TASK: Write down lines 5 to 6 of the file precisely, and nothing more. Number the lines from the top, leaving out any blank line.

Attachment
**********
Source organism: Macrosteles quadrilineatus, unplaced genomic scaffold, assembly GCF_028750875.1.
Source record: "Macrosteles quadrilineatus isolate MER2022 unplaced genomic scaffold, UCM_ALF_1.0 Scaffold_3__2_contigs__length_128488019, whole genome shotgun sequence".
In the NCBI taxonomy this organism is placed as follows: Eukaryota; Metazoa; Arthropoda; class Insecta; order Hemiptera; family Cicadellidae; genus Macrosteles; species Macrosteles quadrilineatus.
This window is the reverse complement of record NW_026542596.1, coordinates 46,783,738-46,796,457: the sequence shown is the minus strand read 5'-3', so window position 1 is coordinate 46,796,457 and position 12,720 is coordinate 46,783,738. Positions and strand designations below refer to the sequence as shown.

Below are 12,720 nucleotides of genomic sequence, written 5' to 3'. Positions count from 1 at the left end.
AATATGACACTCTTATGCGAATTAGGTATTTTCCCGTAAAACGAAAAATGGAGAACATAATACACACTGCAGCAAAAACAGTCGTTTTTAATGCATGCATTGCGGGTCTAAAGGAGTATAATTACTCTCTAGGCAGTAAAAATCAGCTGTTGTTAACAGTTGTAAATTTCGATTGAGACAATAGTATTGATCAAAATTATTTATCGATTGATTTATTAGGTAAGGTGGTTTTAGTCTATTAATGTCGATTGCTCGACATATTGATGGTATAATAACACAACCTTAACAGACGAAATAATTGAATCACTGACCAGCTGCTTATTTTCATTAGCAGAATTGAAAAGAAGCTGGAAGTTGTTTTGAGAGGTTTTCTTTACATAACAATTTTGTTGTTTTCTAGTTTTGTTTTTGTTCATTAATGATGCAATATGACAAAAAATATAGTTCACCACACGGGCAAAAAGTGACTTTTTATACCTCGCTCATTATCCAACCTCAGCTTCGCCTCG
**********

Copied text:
Below are 12,720 nucleotides of genomic sequence, written 5' to 3'. Positions count from 1 at the left end.
AATATGACACTCTTATGCGAATTAGGTATTTTCCCGTAAAACGAAAAATGGAGAACATAATACACACTGCAGCAAAAACAGTCGTTTTTAATGCATGCATTGCGGGTCTAAAGGAGTATAATTACTCTCTAGGCAGTAAAAATCAGCTGTTGTTAACAGTTGTAAATTTCGATTGAGACAATAGTATTGATCAAAATTATTTATCGATTGATTTATTAGGTAAGGTGGTTTTAGTCTATTAATGTCGATTGCTCGACATATTGATGGTATAATAACACAACCTTAACAGACGAAATAATTGAATCACTGACCAGCTGCTTATTTTCATTAGCAGAATTGAAAAGAAGCTGGAAGTTGTTTTGAGAGGTTTTCTTTACATAACAATTTTGTTGTTTTCTAGTTTTGTTTTTGTTCATTAATGATGCAATATGACAAAAAATATAGTTCACCACACGGGCAAAAAGTGACTTTTTATACCTCGCTCATTATCCAACCTCAGCTTCGCCTCG